Orion The Hunter

With the mighty Orion holding court over our southern skies at the moment I thought I’d put together a short video tour of the main sights within the constellation, one of the oldest catalogued outside those of the ancient celestial pathway (or Zodiac).

This was also an opportunity to collaborate with some purveyors of quality ambient music.  For this video I’d like to thank artist Mlt and Nick Miamis and the team at Cosmicleaf Records for their fantastic music.

In future videos I plan to collaborate with some more artists, starting with tracks donated by Japan’s Kay Nakayama and Robert Hundt of Glitchy Tonic Records in Berlin.

Clear skies.

Winter Solstice Astronomy Outreach

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A captivating Clelland in full swing over the fire

Following the fantastic summer solstice  gathering last June we decided to add an astronomy themed winter solstice event to the Star Stories programme up at Abriachan.

Instead of stargazing the event was billed as a ‘Solstice and Moon night’, as I quickly realised the almost full Moon would be prominent in the sky and wash away significant views of the Milky Way and fainter galaxies and clusters.

As it was the evening was a fantastic success, with a bright mid winter Moon powering through some scattered light clouds and offering us lovely views of its surface via binoculars and video telescope.

 

 

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Before the Moon observing I presented a short indoor talk on the cultural and observational significance of the solstice, linking in various older mid winter traditions such as Saturnalia and Yuletide and outlining the folk connections with modern Christmas.

We also examined the importance of mid winter markers for the ancient settlers of high northern latitudes, where pitifully short days and long winters no doubt motivated a collective and religious celebration of the ‘turning point’ of the Sun’s midday altitude and its rising and setting points.  We followed this with a look at various solar aligned prehistoric monuments like Stonehenge and, much closer to home, the wonderful Clava Cairns which I visited recently with my family on Christmas Eve.

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Presenting my solstice talk before we stepped outside to observe the Moon

After the talk we moved outside to observe the Moon in binoculars and video telescope, with the aid of an outdoor projector and screen I had setup earlier.  The giant screen allowed everyone to see some of the striking features on the lunar surface up close and personal, like Tycho’s crater, the Apennine Mountains and various seas including the famous Sea of Tranquility where the first Apollo astronauts landed.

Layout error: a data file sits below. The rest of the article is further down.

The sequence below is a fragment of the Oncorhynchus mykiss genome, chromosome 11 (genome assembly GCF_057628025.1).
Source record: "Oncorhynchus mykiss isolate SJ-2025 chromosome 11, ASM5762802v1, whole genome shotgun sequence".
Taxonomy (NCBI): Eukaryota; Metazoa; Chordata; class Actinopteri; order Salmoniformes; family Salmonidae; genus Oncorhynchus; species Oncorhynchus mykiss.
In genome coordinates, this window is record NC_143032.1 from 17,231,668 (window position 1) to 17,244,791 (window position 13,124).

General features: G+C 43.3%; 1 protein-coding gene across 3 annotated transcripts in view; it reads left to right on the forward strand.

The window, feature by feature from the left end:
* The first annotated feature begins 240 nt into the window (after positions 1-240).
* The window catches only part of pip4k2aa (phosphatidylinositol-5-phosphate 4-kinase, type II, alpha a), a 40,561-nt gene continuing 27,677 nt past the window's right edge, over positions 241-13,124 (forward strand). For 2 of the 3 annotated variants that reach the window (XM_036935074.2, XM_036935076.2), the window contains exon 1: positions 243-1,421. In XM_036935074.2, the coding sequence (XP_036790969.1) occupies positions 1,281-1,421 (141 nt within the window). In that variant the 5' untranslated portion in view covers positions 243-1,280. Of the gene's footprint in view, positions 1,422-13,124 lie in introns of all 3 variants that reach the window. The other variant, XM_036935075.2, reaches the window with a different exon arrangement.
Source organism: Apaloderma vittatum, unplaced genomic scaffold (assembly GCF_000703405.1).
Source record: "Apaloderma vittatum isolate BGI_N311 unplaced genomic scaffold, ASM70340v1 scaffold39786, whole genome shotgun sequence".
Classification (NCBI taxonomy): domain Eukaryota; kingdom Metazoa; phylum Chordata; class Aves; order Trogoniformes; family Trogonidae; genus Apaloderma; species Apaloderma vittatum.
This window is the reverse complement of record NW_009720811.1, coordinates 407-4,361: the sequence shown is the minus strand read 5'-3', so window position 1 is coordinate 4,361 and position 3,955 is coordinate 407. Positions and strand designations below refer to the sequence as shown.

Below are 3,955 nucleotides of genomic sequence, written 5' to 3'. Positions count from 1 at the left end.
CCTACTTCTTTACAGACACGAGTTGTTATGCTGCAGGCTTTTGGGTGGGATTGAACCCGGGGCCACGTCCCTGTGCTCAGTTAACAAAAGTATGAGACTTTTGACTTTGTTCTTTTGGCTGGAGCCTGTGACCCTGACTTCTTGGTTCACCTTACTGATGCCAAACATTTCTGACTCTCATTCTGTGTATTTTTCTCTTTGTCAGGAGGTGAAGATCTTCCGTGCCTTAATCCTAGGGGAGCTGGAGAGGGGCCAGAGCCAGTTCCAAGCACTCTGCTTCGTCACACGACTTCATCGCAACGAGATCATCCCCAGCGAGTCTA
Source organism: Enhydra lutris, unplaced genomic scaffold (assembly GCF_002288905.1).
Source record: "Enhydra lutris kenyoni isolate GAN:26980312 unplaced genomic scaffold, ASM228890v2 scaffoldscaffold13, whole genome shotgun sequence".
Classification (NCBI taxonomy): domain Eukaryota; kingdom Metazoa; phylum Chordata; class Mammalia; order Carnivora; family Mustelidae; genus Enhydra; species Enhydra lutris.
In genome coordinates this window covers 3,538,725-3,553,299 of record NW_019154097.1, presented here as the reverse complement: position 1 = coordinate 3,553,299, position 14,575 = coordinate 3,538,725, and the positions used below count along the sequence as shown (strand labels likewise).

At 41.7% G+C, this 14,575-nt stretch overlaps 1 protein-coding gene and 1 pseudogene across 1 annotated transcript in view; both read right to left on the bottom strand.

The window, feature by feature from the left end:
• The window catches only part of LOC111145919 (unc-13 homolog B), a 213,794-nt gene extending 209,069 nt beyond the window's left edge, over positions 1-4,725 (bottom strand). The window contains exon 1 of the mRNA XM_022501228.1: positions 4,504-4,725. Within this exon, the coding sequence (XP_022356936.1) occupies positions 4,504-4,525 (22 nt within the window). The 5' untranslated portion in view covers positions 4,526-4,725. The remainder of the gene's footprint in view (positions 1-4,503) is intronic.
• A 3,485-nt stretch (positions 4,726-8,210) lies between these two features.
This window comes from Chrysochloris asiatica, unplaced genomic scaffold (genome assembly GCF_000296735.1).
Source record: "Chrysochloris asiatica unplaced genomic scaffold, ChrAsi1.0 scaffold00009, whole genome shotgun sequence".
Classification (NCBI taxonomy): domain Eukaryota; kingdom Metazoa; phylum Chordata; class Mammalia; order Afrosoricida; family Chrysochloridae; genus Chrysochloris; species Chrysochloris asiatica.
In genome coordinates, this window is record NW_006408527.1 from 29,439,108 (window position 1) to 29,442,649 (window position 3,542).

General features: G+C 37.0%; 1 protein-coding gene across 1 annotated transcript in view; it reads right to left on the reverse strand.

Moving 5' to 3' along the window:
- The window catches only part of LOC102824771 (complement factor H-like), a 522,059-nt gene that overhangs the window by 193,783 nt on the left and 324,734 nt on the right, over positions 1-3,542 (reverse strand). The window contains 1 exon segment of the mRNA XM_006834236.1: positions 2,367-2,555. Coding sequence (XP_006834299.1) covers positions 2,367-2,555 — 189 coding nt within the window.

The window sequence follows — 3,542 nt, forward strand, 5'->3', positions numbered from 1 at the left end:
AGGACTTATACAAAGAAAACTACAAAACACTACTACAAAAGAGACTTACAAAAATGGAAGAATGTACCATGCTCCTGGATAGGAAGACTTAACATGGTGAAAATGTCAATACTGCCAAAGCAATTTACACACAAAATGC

Meanwhile, Clelland took the second group into the forest for some dramatic campfire storytelling.  This evening he told a solstice inspired Celtic tale involving the mythological hero figure King Arthur, who some think may be connected with Welsh folk legend.  Participants also gathered up and tied together clumps of herbs to burn in the fire as they made new year wishes, another old winter tradition practiced in the Highlands and further afield.

 

 

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Feedback on this one has been great and we may well followup with a March Equinox event.  We’re also seeing many returning families and enthusiastic youngsters, which is fantastic.  Going forward Suzann and I will endeavour to capture some film interviews from some of the keenest young astronomers, recording their thoughts and feedback on their learning experience for future dissemination.

All pictures in this piece (aside from the Moon picture) are courtesy Abriachan Forest Trust.

The Geminids 2018

The Geminids, one of the most reliable and active meteor showers of the year is upon us with peak activity predicted between Dec 13th – Dec 14th.  Under the very best possible observing conditions the Geminids have been known to produce displays of up to 100 meteors per hour, although you’ll likely see rates much lower than this.

Occasionally and unpredictably, meteor showers can erupt into storms. One of the most famous happened in 1833 when the Leonids produced over 100,000 meteors per hour! Who knows what this December’s Geminids will bring?

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Observing the Geminids

You don’t need any special equipment to view a meteor shower, in fact binoculars or telescopes will just narrow your field of view. Grab a deck chair or a warm blanket, prepare a hot drink, wrap up warm and lay out under the darkest conditions you can find. It’s an excellent activity to do alone or if you have children they’ll love an excuse to get outside for some after dark play.

Put away any lights or bright mobile phones and simply look up and wait. Remember it takes up to 30 minutes for your eyes to fully dark adapt and any exposure to bright lights will start the process all over again. If you need a light red touches are best for preserving you night vision.

For optimal viewing, head out late at night after the Moon sets or in the darkness of the pre dawn sky., when the Gemini radiant is highest in the sky.

Good luck and clear skies!

Meteor_falling_courtesy_NASA

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